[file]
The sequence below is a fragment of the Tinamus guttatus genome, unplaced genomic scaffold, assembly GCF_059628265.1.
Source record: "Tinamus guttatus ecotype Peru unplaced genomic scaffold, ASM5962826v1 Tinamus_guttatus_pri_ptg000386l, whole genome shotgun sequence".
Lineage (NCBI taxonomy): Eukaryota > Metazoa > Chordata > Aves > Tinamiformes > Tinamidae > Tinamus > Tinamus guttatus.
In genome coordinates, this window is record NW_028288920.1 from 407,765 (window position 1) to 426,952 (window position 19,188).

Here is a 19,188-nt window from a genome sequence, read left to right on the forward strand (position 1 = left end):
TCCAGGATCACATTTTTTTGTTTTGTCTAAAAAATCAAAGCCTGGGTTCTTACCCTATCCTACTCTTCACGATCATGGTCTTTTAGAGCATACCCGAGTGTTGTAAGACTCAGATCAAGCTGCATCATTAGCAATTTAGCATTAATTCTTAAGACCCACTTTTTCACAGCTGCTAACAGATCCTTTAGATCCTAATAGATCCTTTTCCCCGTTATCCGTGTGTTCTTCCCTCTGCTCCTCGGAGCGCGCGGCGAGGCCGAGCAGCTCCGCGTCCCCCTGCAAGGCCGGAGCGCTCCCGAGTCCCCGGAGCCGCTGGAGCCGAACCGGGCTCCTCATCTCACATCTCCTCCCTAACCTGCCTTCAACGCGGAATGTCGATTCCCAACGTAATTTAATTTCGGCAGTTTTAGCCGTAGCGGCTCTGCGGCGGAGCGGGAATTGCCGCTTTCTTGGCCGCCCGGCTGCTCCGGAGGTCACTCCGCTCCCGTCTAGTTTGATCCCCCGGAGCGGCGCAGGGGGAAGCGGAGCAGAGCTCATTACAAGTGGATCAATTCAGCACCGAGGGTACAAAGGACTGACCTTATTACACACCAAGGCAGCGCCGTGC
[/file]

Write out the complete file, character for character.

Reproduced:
The sequence below is a fragment of the Tinamus guttatus genome, unplaced genomic scaffold, assembly GCF_059628265.1.
Source record: "Tinamus guttatus ecotype Peru unplaced genomic scaffold, ASM5962826v1 Tinamus_guttatus_pri_ptg000386l, whole genome shotgun sequence".
Lineage (NCBI taxonomy): Eukaryota > Metazoa > Chordata > Aves > Tinamiformes > Tinamidae > Tinamus > Tinamus guttatus.
In genome coordinates, this window is record NW_028288920.1 from 407,765 (window position 1) to 426,952 (window position 19,188).

Here is a 19,188-nt window from a genome sequence, read left to right on the forward strand (position 1 = left end):
TCCAGGATCACATTTTTTTGTTTTGTCTAAAAAATCAAAGCCTGGGTTCTTACCCTATCCTACTCTTCACGATCATGGTCTTTTAGAGCATACCCGAGTGTTGTAAGACTCAGATCAAGCTGCATCATTAGCAATTTAGCATTAATTCTTAAGACCCACTTTTTCACAGCTGCTAACAGATCCTTTAGATCCTAATAGATCCTTTTCCCCGTTATCCGTGTGTTCTTCCCTCTGCTCCTCGGAGCGCGCGGCGAGGCCGAGCAGCTCCGCGTCCCCCTGCAAGGCCGGAGCGCTCCCGAGTCCCCGGAGCCGCTGGAGCCGAACCGGGCTCCTCATCTCACATCTCCTCCCTAACCTGCCTTCAACGCGGAATGTCGATTCCCAACGTAATTTAATTTCGGCAGTTTTAGCCGTAGCGGCTCTGCGGCGGAGCGGGAATTGCCGCTTTCTTGGCCGCCCGGCTGCTCCGGAGGTCACTCCGCTCCCGTCTAGTTTGATCCCCCGGAGCGGCGCAGGGGGAAGCGGAGCAGAGCTCATTACAAGTGGATCAATTCAGCACCGAGGGTACAAAGGACTGACCTTATTACACACCAAGGCAGCGCCGTGC